Consider this program:

// The next five lines appear in five
// separate appropriately named files.
interface I1 { }
interface I2 { }
interface I3 { }
class I1I2 implements I1, I2 { } // sometimes, it doesn't implement I2
class I1I3I2 implements I1, I3, I2 { }

class tricky {
 I2 i2;
 static I2 si2;

 boolean isI2(Object x) {
    return (x == null) || (x instanceof I2);
  void expectsI2(I2 x) {
    String result = isI2(x) ? "pass" : "fail";

  I2 cloaksI2(boolean b, I1I2 x, I1I3I2 y) {
    I2 i2 = b ? (I2) x : (I2) y;
    this.i2 = i2;
    si2 = i2;
    return i2;

  public static void main(String args[]) {
    tricky t = new tricky();
    t.expectsI2(t.cloaksI2(true, new I1I2(), new I1I3I2())); 
If you examine the expectsI2 method and isI2 method, it would seem that this code could never, ever print "fail"; either it passes, or dies with some sort of an exception. In particular, for it to print "fail", the static type correctness of parameter x to expectsI2 cannot hold. As it happens, Sun's javac and java fail to detect an incompatible class change, and "fail" can be obtained without any exceptions being thrown, and the cause appears to be incorrect (with respect to both old and new VM specs) bytecodes.

The relevant (allegeded to be defective) bytecodes are:

Method I2 cloaksI2(boolean, I1I2, I1I3I2)
   0 iload_1
   1 ifeq 8
   4 aload_2
   5 goto 9
   8 aload_3
   9 astore 4
  11 aload_0
  12 aload 4
  14 putfield #18 
  17 aload 4
  19 putstatic #21 
  22 aload_0
  23 aload 4
  25 invokevirtual #17 
  28 aload 4
  30 areturn
According to the new spec, these should not pass verification.

The merge at 9, storing into local 4 should yield Object (or perhaps I1) according to 4.9.2, fourth paragraph before end:

To merge two operand stacks, the number of values on each stack must be identical. The types of values on the stacks must also be identical, except that differently typed reference values may appear at corresponding places on the two stacks. In this case, the merged operand stack contains a reference to an instance of the first common superclass of the two types. Such a reference type always exists because the type Object is a superclass of all class and interface types. If the operand stacks cannot be merged, verification of the method fails.
Object does not implement I2, and the instructions at 14, 19, 25 and 30 require I2 (at least, depending upon the definition of "consistent"). See any of the invoke instructions, for instance invokeinterface, second paragraph of the description. For a less ambiguous requirement of I2, see the description of areturn, first sentence of description, or the description of putfield, or the description of putstatic. Astoundingly, putfield and putstatic can store type-incorrect data into the heap.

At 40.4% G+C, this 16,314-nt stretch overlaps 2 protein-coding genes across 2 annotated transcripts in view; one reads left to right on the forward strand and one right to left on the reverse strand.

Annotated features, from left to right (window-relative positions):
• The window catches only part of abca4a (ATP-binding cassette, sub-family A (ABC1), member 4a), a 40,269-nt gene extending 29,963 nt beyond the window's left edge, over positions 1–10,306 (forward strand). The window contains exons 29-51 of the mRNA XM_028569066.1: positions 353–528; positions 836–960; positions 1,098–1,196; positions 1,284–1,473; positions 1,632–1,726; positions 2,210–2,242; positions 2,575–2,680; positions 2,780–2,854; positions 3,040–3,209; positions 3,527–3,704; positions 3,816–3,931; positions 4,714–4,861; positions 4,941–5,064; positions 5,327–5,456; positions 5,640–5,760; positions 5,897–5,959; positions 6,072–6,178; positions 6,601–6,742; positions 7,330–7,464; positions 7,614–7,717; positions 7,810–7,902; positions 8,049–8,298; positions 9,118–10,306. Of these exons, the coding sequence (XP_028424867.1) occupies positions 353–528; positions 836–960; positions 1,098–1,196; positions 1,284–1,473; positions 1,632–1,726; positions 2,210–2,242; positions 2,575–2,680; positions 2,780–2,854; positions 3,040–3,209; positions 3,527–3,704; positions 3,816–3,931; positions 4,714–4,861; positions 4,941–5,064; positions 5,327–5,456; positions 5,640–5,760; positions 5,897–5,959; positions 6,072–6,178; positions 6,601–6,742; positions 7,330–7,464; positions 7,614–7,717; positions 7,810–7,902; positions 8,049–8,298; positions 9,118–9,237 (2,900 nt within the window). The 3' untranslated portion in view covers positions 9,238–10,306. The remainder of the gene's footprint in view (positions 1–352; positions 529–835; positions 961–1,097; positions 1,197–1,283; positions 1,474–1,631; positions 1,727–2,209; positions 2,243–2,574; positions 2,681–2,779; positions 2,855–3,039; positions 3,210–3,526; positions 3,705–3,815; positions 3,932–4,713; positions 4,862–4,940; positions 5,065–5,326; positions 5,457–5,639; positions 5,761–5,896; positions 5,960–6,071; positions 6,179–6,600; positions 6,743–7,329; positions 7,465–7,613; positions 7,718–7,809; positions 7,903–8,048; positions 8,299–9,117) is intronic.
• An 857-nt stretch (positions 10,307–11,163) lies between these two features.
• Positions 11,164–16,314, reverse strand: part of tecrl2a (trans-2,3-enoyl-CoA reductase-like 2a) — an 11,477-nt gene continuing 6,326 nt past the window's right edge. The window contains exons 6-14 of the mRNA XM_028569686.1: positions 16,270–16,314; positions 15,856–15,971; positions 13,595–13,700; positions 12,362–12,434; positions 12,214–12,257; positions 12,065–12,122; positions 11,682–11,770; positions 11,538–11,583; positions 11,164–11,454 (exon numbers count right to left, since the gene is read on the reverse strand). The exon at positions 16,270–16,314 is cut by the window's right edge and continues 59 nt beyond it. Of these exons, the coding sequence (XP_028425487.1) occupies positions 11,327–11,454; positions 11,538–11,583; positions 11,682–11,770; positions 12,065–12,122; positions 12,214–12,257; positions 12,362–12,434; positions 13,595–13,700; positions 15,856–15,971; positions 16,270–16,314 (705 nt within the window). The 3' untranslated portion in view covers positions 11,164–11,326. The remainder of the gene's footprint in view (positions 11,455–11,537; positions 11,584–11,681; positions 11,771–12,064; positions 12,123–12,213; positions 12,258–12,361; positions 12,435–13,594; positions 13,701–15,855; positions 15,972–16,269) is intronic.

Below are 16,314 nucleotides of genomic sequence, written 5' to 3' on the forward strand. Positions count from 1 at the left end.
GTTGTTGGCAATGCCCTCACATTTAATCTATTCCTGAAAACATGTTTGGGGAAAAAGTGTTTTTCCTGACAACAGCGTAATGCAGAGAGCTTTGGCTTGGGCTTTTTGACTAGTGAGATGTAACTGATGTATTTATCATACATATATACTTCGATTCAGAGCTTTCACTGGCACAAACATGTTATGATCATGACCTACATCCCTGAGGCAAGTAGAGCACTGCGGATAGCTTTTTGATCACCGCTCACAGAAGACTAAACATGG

According to the description of the data flow analyzer in section 4.9.2, because these instructions do not see appropriately typed operands, verification must fail.

2. Model the effect of the instruction on the operand stack and local variable array by doing the following:

If the instruction uses values from the operand stack, ensure that there are a sufficient number of values on the stack and that the top values on the stack are of an appropriate type. Otherwise, verification fails.

If the instruction uses a local variable, ensure that the specified local variable contains a value of the appropriate type. Otherwise, verification fails.

However, using jdk1.2rc2, jdk1.2, and jdk1.2.1 "java -verify", it does not.

Now, it happens that as long as "correctly" (i.e., correct, ignoring this defect) compiled bytecodes from consistent Java source files are processed, everything turns out ok. Even though the bytecode-inferred type (using the type system and merge operations in the VM spec) is wrong, the actual type is ok. However, this lack of verification means that it is possible to construct an inconsistent set of classes whose inconsistency remains undetected, with other effects that are somewhat surprising.

If I1I2 is modified to not implement I2 and recompiled in isolation, then the program can be verified and rerun yielding "fail, fail, fail, fail" output, which demonstrates that the base case of type analysis from Section 4.9.2

Next, a data-flow analyzer is initialized. For the first instruction of the method, the local variables that represent parameters initially contain values of the types indicated by the method's type descriptor; the operand stack is empty.
can be invalidated w/o any errors being thrown. This should raise a red flag with students of proof by induction.

This also means that, running Java bytecodes under Sun's VM, a static type of "interface anything" is a mere decoration; a return value or parameter value or field with bytecode-static type I2 need not actually implement I2.

There are several possible "fixes" to this problem, including at least these: